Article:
LatinoMetrics℠, The Hispanic GPS℠, is an ongoing tracking service that monitors consumer sentiment, economic activity, political perspectives and other current issues within the burgeoning US Hispanic community. Founded by Santiago Solutions Group and Garcia Research, in its initial wave a national representative survey of roughly 600 interviews was conducted, 400 by phone and 200 online, in December 2009 with a margin of error of + or – 4%.
Health Care reform ranked as a distant fourth most important issue to Latinos compared to the top issue of the Economy & Jobs. Health Care was ranked as the top issue by only 1 in 10 Latinos versus the Economy & Jobs ranked as the top concern by 3 in 10. Ahead of Health Care reform also were Immigration reform which ranked as the top issue for 2 in 10 and Education which was rated as the most important issue by 15% of Latinos.
However, Health Care reform emerges as the second most important issue of concern after the Economy & Jobs among those registered to vote (17% versus 35%). Similarly, Health Care reform becomes the second issue of concern among those who voted in the last presidential elections. Nearly 85% of those who voted in the last Presidential elections support Health Care reform as compared to 12% who do not support it and 4% who are not sure yet.
“Undoubtedly, many Latino families are facing the brunt of the recession, thus, the Economy & Jobs are the primary issues of concern to all Latinos at the end of 2009,” says Carlos Santiago, President and Chief Strategist of Santiago Solutions Group. “Nevertheless, Health Care Reform is of major concern to Latinos who voted in the last presidential election and regardless of party affiliation, they want to see Health Care reform passed.”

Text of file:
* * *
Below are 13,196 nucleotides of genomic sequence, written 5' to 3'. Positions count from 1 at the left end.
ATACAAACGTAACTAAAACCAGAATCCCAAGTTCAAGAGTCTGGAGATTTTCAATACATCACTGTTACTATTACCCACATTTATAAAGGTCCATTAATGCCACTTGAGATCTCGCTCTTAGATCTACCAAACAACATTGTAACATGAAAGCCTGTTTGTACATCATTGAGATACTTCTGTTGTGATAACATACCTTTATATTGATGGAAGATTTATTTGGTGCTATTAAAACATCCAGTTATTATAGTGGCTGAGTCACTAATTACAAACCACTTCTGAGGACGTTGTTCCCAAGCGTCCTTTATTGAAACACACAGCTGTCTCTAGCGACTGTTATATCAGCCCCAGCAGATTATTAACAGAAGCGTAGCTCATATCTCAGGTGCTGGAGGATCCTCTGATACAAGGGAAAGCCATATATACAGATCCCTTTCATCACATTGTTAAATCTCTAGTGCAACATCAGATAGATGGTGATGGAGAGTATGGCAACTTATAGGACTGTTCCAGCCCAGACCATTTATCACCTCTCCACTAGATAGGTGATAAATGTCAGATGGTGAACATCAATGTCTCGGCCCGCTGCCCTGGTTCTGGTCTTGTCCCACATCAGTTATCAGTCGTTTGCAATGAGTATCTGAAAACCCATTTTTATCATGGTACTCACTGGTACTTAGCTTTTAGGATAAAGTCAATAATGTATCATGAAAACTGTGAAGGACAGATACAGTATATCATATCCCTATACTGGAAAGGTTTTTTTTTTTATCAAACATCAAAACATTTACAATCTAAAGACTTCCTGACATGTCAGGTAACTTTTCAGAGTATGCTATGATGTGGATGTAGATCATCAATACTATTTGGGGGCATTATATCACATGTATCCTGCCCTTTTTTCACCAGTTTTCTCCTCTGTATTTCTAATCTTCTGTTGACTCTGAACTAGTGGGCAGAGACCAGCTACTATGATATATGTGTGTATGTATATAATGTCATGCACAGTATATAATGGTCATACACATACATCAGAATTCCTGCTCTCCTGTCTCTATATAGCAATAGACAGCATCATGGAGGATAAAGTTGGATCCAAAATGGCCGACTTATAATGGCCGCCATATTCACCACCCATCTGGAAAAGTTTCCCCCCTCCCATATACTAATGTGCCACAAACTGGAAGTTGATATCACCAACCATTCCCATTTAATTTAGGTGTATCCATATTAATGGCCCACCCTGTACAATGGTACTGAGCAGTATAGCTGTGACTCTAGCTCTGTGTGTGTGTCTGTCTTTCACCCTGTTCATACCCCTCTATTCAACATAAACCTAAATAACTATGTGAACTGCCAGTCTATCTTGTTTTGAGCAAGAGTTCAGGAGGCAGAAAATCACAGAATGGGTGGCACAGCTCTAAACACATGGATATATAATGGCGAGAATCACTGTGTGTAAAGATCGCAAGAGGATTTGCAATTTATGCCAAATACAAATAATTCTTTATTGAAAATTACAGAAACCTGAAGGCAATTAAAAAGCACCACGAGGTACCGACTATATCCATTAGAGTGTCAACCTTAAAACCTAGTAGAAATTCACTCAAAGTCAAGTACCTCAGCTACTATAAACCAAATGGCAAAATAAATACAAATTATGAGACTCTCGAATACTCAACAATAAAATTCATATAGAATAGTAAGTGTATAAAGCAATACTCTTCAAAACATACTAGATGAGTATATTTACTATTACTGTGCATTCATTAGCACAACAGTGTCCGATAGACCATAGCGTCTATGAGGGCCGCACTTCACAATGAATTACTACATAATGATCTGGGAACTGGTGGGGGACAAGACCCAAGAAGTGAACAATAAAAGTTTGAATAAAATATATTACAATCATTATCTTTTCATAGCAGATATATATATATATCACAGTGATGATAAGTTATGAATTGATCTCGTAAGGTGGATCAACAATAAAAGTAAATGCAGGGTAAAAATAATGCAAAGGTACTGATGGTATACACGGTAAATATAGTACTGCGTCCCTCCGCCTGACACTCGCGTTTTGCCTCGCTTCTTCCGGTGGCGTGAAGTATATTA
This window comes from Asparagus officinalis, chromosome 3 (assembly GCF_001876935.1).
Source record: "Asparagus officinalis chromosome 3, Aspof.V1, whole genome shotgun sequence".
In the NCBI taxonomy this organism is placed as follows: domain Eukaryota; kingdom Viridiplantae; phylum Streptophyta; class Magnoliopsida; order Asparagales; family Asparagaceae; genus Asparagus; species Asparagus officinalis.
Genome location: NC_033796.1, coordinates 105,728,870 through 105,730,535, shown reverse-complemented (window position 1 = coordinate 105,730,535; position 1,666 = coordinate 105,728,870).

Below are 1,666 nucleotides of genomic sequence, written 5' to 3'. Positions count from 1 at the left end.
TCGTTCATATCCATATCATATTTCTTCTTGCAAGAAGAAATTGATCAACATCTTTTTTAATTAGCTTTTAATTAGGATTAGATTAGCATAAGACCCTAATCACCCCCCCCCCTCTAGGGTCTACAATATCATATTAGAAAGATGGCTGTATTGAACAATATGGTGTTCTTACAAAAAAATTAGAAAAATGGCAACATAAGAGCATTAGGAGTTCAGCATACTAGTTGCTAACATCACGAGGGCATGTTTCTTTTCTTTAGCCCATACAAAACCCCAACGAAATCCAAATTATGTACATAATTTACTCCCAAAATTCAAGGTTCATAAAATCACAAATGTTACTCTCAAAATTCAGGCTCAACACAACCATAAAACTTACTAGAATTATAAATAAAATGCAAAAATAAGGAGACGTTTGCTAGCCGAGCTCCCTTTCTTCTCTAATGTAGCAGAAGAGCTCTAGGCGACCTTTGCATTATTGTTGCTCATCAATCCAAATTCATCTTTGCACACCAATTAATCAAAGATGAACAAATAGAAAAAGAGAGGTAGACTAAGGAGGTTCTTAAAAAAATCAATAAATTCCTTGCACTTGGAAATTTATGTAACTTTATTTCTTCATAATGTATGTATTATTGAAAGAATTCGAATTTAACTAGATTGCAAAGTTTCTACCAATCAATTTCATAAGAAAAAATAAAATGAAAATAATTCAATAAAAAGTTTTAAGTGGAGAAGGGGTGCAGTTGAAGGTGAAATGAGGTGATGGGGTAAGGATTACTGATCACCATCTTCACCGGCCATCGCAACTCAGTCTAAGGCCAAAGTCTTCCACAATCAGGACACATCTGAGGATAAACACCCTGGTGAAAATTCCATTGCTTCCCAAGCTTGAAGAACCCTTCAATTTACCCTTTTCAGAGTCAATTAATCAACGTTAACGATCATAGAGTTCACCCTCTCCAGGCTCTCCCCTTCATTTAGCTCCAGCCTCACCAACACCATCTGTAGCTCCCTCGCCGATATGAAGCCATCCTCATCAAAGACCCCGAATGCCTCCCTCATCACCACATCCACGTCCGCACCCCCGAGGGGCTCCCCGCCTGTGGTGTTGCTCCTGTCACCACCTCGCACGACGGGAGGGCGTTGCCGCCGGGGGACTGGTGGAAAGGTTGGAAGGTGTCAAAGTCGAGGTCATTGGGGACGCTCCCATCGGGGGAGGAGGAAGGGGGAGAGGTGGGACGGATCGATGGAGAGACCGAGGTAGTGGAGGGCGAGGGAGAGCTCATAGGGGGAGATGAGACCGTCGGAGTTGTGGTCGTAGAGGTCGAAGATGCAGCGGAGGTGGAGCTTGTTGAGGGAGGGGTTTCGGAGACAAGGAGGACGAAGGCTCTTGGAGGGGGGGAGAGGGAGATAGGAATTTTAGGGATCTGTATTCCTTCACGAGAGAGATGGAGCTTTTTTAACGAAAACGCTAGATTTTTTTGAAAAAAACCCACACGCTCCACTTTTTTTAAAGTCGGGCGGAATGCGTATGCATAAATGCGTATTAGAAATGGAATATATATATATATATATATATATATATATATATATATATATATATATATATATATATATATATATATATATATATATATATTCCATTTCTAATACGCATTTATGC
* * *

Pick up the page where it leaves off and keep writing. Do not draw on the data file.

Support for Health Care reform is overwhelming regardless of whether Latinos are registered Democrat or Republican and Independent, 9 in 10 Democrats provide support as well as 7 in 10 Republicans and Independents. Of those in support of Health Care reform, 2 in 3 approve of President Obama’s performance in office thus far, 12% disapprove his performance and 21% are not sure whether they approve of him or not.
The only subgroup in which Health Care reform becomes tied with the Economy & Jobs as the top issue is among Latinos between 50 and 65 years of age. Interestingly, only 9% of this subgroup is not in support of Health Care reform. Conversely, among the least likely to support Health Care reform are Latinos between 40 and 49 years in age, those residing in the Southeast and non-Mexican origin Hispanics.
Among those providing the strongest support with a 9 to 10 margin are: younger Latinos below 40 years of age; Spanish dominants; low and middle income households earning less than forty thousand annually; those living in the West, Midwest and Northeast; and Hispanics of Mexican origin.
Higher income Hispanics earning over forty thousand annually and English-dominant Latinos are somewhat more likely to constitute those “not sure”.